Island Voices: Brexiteers are living an illusion

Re: “Why Brexit makes a lot of sense,” comment, April 7.

Perhaps it’s significant that the commentary was written for the enlightenment of Vancouver Islanders by a visiting lawyer from Britain.

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Though I’m not a lawyer, I am a Brit, and one travelled enough through a long career in journalism, forestry and ocean sailing in the U.K., Asia and Africa — and now Canada — to recognize that the world is changing. Rapidly. And unless we all get to grips with unavoidable change — climate, wealth distribution and new industrial ideas are just a few of the headings — life is going to get much more difficult.

I’ve been glued to the internet for weeks now, following the Brexit story live in the U.K. parliament, on the streets and in the U.K. press. It’s gripping.

With all deference to Philip Hobson, I’m not too surprised that a lawyer who supports the U.K. Conservative Party would be — well — anxious to conserve the past, rather than take change on board.

Generally speaking, lawyers tell the rest of us what we can and can’t do; and as a profession they aren’t perilously near the bottom of the wealth scale, as some of their compatriots in the U.K. now are.

I’m struck, in my dozen or so years as a resident in Canada in my working “retirement,” how the U.K.’s Brexit crisis reflects current events in Canada and the United States in the Trumpian era.

As a native Cumbrian and a journalist, I’m familiar with the nearby places such as the northeast of England — once the powerhouse of shipbuilding and the steel industry — and the thousands once employed similarly on Clydebank; and the days since Britain turned out cars from Morris Minors to world-renowned Armstrong Siddeleys, Rolls-Royces and Bentleys.

Many of these prestigious names are now foreign-owned. Britain has sold them off, under the feet of its industrial skills, to places such as China.

It would be interesting to see just how much of the cash from these sales was reinvested in new industries in the U.K., and how much went toward increasing wealth among private individuals.

It strikes me that Brexit is just the U.K. version of the vital social and wealth realignments that are clearly looming in President Donald Trump’s United States. And Prime Minister Justin Trudeau’s Canada, too?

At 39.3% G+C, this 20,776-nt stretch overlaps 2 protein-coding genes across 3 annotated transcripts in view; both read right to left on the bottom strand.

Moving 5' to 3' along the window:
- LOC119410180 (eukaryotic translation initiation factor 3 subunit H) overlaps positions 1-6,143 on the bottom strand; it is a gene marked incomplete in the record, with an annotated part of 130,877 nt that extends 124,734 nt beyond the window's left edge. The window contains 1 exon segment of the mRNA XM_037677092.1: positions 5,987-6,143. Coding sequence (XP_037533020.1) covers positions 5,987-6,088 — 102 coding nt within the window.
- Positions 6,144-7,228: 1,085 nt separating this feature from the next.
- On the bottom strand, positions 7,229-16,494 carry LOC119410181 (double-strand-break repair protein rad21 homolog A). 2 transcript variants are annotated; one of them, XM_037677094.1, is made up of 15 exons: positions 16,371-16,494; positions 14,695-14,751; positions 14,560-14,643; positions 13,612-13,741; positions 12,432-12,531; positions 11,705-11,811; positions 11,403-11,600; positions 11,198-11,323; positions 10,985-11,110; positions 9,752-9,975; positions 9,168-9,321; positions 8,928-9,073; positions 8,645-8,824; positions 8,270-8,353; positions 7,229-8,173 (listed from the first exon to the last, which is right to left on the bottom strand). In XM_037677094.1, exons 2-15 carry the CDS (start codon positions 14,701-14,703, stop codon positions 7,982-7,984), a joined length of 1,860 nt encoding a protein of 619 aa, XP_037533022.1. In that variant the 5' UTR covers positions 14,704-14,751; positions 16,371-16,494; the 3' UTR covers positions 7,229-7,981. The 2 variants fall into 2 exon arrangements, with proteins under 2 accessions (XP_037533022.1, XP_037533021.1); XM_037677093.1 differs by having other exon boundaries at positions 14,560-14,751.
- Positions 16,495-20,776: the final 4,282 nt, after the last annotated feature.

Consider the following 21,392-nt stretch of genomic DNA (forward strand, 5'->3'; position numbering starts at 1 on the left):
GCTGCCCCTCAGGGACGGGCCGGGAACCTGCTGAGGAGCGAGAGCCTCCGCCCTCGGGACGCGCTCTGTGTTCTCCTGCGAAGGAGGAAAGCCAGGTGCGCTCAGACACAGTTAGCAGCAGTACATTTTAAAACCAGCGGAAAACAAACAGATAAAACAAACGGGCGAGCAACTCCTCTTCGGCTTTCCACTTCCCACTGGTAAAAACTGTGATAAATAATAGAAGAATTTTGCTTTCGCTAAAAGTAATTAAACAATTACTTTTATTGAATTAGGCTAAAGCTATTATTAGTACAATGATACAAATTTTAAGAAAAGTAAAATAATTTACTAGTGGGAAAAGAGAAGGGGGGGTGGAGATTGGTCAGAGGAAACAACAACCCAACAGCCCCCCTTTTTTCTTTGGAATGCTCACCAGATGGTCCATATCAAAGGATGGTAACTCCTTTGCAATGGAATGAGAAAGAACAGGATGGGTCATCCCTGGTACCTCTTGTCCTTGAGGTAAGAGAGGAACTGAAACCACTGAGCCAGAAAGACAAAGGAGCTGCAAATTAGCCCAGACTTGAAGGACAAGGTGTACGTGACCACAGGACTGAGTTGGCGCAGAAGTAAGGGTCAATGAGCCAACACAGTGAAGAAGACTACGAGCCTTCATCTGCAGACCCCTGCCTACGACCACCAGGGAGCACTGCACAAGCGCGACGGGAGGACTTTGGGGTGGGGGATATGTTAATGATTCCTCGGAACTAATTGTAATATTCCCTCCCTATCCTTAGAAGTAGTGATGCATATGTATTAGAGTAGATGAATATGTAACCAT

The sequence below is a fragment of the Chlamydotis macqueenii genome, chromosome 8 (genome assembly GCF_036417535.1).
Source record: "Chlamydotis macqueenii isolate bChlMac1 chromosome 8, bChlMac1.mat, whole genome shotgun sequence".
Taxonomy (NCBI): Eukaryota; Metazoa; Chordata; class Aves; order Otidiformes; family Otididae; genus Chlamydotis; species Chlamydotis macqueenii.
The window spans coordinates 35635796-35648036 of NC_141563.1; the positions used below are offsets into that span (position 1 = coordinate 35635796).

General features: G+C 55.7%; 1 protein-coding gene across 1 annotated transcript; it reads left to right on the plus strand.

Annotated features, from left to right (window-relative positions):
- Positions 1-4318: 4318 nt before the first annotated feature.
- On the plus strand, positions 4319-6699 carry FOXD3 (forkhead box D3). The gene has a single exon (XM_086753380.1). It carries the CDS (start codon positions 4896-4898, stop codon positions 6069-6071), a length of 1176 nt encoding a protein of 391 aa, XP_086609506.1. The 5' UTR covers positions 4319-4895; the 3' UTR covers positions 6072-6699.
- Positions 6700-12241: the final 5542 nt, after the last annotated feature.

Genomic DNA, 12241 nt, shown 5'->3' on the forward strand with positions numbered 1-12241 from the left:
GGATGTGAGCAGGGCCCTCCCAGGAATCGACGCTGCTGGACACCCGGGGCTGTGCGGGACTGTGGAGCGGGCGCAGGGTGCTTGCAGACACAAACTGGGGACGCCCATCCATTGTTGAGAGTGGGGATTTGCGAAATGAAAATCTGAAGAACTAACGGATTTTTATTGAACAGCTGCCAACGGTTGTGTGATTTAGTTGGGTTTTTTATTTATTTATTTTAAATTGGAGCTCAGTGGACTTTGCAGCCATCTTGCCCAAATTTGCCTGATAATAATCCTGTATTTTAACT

What U.K. Tory party Brexiteers Jacob Rees-Mogg, Nigel Farage, Boris Johnson, etc., would prefer is for life in the British Empire to continue. Isn’t that a self-serving illusion?

The news that the British Empire and colonialism are over is apparently too much for them to take on board. If Britain is to survive and thrive, it must change. It must stop being an island. It’s a short swim across the English (English!) Channel to our European neighbours (though Brits are notoriously bad at speaking their languages).

A foreign land? Hardly. Shouting louder in English gets Brits nowhere in the new world. It’s OK for colonialists speaking to their servants — but not now.

As it is, if the thousands of immigrants from the U.K.’s ex-colonies and those under free movement from EU countries, whom Hobson apparently abhors, were to up sticks and leave after Brexit, health services and much, much more would collapse overnight. Britain once treated the outside world as a source of domestic help. It must now wipe its own floors.

Farage, pictured above the Times Colonist commentary and one of Brexit’s chief architects, would, however, still get his European Union pension as a member of the European parliament, if he chooses to take the annual 73,000 sterling (about $124,000 Cdn).

And would Wentworth Woodhouse — England’s largest private home, owned by the wife of fellow leading Conservative Brexiteer Rees-Mogg — still get the 7.6 million sterling (about $13 million Cdn) upkeep grant awarded by Conservative Chancellor Philip Hammond?

Do I hear you say private wealth has nothing to do with it?

Ian Laval has worked as a print and radio reporter for Reuters and the BBC. He lives in Brentwood Bay.

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